There doesn't really seem to be anything about Hades I don't love. Combat is amazing, the visuals are drool worthy and somehow every major Greek myth referenced seems to be one of my favourites (there's one character reveal which genuinely made me shriek with excitement). Though it feels like a game I was always going to adore, I can't see how anyone else wouldn't at least like it. So this year, give it a chance. Don't buy games from AAA publishers who work their staff to the bone, hire sexual abusers or put out broken, buggy games. Buy a game from an independent company like Supergiant, who have managed to create one of the best games of the past few years with nothing more than love and talent. Now if you'll excuse me, I feel another escape attempt coming.

Honourable Mentions:

Animal Crossing: New Horizons - If not my game of the year, Animal Crossing is certainly my most played game of the year, with over 200 hours logged so far. Unlike many, I have continued playing this since the first lockdown and still love my villagers to pieces, with no plan to stop hanging out in sight.

Doom: Eternal - A little too long for my tastes, but in a year like this, it feels especially good to have a game dedicated purely to shooting demons in the face. If I sucked less at it, maybe I would like it more.

Jackbox Party Pack 7  - Any Jackbox game is usually only as good as the people you play it with, but the seventh edition has some games that have brought me to tears of laughter many, many times.

Super Mario 3D All Stars - This is just a re-release of three old Mario games, but man, they're really good games. Super Mario Galaxy especially has been a huge joy to re-visit and been my preferred way to wind down in the evening after a long day spent doomscrolling.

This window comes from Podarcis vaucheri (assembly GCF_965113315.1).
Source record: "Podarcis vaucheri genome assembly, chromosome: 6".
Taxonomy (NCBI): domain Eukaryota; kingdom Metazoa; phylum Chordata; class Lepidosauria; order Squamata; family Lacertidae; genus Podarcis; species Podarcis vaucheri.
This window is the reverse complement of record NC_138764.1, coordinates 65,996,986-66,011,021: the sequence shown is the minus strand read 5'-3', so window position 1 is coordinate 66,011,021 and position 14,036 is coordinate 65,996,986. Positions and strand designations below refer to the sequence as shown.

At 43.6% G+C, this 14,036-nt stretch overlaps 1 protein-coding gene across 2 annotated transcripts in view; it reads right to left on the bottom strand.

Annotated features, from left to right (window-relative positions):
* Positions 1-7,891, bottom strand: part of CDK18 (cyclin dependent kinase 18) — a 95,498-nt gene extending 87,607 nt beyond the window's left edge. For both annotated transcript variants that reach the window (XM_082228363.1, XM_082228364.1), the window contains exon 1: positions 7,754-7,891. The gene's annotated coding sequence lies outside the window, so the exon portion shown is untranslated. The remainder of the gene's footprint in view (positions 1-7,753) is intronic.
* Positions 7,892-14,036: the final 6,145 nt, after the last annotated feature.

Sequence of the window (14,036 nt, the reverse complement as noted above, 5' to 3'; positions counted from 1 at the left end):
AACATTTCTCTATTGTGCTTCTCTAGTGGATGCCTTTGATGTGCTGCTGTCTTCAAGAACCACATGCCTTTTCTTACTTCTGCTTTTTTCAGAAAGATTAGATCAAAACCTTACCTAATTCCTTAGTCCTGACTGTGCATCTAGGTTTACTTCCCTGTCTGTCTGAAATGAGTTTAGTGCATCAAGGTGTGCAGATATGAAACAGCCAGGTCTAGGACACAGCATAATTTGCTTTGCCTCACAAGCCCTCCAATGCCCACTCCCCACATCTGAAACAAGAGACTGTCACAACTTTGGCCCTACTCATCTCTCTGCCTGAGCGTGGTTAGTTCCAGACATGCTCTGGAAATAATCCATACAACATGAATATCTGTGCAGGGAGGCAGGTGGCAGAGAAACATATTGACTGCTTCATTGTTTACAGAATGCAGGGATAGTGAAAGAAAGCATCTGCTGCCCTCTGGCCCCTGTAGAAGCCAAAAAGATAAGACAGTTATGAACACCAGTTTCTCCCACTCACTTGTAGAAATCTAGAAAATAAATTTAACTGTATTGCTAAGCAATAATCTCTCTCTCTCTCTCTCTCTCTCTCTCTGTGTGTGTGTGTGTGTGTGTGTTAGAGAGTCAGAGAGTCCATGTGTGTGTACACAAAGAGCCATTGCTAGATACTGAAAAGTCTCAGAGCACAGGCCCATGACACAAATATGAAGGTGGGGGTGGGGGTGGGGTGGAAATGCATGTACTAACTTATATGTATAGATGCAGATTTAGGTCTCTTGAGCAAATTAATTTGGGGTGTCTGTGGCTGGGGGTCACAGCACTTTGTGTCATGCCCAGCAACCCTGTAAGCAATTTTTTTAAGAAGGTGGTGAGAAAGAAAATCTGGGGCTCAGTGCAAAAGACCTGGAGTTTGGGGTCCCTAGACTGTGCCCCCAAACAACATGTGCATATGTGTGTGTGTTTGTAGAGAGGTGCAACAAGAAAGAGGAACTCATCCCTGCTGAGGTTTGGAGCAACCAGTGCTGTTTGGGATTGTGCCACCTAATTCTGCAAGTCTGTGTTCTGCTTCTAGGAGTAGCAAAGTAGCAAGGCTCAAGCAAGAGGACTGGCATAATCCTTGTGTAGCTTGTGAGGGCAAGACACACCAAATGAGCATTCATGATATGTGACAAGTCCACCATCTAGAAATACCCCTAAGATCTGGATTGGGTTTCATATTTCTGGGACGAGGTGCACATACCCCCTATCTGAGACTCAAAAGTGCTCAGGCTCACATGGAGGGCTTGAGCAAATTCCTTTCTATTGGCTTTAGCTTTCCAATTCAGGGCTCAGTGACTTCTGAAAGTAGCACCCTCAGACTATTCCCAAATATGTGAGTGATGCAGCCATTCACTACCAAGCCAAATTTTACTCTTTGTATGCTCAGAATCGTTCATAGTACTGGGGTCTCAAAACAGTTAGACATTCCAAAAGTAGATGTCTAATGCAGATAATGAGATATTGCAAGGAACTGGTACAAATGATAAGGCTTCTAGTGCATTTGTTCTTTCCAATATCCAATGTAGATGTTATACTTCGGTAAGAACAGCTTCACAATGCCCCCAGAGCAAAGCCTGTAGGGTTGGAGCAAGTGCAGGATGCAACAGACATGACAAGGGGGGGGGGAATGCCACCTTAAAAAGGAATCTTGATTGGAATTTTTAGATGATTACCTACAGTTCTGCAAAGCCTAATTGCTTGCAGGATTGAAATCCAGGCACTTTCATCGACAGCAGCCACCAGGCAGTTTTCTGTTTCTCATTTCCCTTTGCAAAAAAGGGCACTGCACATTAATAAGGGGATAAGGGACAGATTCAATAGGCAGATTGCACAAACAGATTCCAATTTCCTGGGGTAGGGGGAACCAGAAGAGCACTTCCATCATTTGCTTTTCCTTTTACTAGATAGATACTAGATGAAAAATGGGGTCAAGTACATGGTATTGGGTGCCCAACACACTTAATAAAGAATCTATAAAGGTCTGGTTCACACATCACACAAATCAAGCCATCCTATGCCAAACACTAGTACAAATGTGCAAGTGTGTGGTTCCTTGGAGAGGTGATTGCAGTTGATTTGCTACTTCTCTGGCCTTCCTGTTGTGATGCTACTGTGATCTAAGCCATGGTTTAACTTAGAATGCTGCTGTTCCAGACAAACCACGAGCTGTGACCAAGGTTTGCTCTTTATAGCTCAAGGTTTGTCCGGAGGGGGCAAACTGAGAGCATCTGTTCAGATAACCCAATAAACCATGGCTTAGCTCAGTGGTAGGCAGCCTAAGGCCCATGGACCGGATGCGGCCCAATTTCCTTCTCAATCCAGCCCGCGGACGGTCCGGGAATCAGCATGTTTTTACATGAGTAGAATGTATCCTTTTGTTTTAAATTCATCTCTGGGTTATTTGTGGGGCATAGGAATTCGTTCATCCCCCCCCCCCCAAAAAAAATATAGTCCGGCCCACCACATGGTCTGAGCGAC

Tetris Effect: Connected - If I put a re-release of a Tetris game as my game of the year, I would be bullied off the internet, but it's truly the best version of an already perfect game. The new online "Connected" mode really does make everything feel fresh again, even for those who have sunk years into the game.

Spiritfarer - In the grand theme of games this year, I wish Spiritfarer hadn't dragged so much in its ending, but even so, it was a game I loved hanging out in. Notably, it's also the first game in ten years to have made me cry, which is no small feat, somehow.

Kentucky Route Zero - A weird episodic art piece of a game, there is no easy way to describe Kentucky Route Zero. All I can say is that it ticks a lot of my personal boxes in both narrative and gameplay and will almost certainly not be for everyone. If you like Annapurna and their weirdness though, give it a shot!

Noita - Where Hades is a slick and refined series of endless dungeons, Noita is chaotic and crazy, with each pixel rendered and able to explode, set on fire or dissolve. That's not a critique though, both have their place and that place is in my heart.